Truthfully, “Bad Apples” isn’t a terrible movie even when you consider it’s a shameless rip off of “The Strangers.” It just obviously has a paper thin premise and not much else to do but pad the time. The movie is ninety minutes long and for twenty of those minutes it feels like a relationship drama set on Halloween starring Brea Grant and Graham Skipper as married couple Ella and Robert. She’s trying to adjust to her new house, he’s working his new job, and she’s trying to teach at a school run by an overly religious principal, oh the hilarity. Then it decides to dip in to the horror–eventually.
Ella and Robert just moved in to a new neighborhood where they get to meet their neighbors, all of whom are basically shady, nosey, slime balls. As they attempt to adjust to their new lives, Robert is intent on celebrating Halloween despite Ella’s hesitation. Meanwhile twin sisters donning doll masks begin wreaking havoc around the neighborhood, viciously murdering them one by one. Now they’re at Ella’s door, and are going to give her a very terrifying Halloween night.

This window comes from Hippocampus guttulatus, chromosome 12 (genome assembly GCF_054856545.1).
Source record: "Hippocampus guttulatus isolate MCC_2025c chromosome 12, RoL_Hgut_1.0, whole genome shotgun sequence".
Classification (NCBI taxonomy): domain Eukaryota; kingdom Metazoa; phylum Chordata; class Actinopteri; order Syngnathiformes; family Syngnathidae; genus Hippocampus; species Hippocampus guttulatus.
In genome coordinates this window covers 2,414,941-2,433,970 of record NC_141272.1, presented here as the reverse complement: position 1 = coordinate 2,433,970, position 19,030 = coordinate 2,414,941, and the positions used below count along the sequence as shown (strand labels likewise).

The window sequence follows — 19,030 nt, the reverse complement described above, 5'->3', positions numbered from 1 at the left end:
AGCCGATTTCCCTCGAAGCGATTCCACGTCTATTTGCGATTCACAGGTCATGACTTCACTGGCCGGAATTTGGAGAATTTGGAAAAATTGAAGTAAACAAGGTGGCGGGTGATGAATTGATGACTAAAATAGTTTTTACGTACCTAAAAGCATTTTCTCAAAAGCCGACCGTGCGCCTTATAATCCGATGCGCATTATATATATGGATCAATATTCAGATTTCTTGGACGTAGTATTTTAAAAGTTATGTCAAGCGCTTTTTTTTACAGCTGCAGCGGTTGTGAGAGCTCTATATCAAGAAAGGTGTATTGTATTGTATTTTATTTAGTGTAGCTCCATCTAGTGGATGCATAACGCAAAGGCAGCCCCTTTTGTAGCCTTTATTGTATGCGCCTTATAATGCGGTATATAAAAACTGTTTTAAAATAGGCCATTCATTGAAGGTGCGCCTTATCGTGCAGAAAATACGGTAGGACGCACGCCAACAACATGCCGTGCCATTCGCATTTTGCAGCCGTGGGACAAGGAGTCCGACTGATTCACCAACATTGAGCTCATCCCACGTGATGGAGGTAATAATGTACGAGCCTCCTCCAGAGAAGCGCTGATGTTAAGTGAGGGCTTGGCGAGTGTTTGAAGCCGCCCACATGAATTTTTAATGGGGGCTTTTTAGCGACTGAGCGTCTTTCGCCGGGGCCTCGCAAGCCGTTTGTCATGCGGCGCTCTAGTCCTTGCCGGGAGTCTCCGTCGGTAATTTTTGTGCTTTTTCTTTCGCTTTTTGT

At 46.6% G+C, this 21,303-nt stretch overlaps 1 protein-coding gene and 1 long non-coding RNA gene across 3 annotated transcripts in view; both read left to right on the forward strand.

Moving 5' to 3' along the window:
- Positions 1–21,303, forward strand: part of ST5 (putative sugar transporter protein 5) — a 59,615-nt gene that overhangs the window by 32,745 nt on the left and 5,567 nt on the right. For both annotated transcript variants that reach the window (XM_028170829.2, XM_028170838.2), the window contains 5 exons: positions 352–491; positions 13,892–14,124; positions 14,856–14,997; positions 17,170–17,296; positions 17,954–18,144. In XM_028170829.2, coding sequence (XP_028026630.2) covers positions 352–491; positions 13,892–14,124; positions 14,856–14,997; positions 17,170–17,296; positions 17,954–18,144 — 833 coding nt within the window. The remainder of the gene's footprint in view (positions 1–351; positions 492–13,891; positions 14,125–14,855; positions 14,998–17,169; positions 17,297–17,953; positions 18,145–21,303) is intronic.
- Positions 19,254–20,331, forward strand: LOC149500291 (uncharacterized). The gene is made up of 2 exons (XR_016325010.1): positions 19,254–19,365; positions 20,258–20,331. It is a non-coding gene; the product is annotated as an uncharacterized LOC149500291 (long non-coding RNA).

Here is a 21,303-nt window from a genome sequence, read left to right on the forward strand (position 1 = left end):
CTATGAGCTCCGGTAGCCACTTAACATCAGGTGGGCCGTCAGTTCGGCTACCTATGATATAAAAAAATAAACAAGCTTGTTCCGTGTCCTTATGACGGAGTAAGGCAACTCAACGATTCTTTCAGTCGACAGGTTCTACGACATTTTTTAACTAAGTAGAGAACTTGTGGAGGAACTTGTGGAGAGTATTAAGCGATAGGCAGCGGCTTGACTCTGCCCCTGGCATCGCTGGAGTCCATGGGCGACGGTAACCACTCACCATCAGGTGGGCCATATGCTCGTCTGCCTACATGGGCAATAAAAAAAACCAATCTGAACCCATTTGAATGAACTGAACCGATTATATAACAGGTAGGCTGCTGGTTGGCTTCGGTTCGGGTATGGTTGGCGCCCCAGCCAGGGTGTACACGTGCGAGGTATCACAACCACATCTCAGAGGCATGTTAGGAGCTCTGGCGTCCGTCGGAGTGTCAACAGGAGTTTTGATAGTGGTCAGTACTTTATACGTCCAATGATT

There are some movies where you can sense the director is kind of padding time to hit the ninety minute mark, and “Bad Apples” is right in that wheel house. A lot of the movie is scene after scene providing endless exposition on people we know are going to be cannon fodder. Meanwhile a ton of weight is placed on the relationship between Ella and Robert. It’s a good thing that Brea Grant and Graham Skipper are so likable and have great chemistry, or else it’d be pure torture. They have pretty much all of the best scenes in the movie. Coyne’s direction, editing and general sound design (The audio in the “Coda” is god awful) leave a lot to be desired as everything is so poorly lit and framed.
The biggest drawback is that Coyne can never decide what kind of movie he’s making, sadly, as sometimes the narrative dabbles in to dark comedy, then becomes a slasher movie, and suddenly transforms in to a home invasion thriller. When it finally embraces the horror element, it’s actually pretty fun and tense, especially with the way Coyne approaches the stalk and slash scenes involving Ella and the pair of masked assailants. “Bad Apples” obviously leads us on a path to some kind of twist or unveiling based on the violent prologue, once we get there it’s kind of an obvious reveal. “Bad Apples” is typical straight to DVD horror fodder that’s worth watching, if only for Grant and Skipper.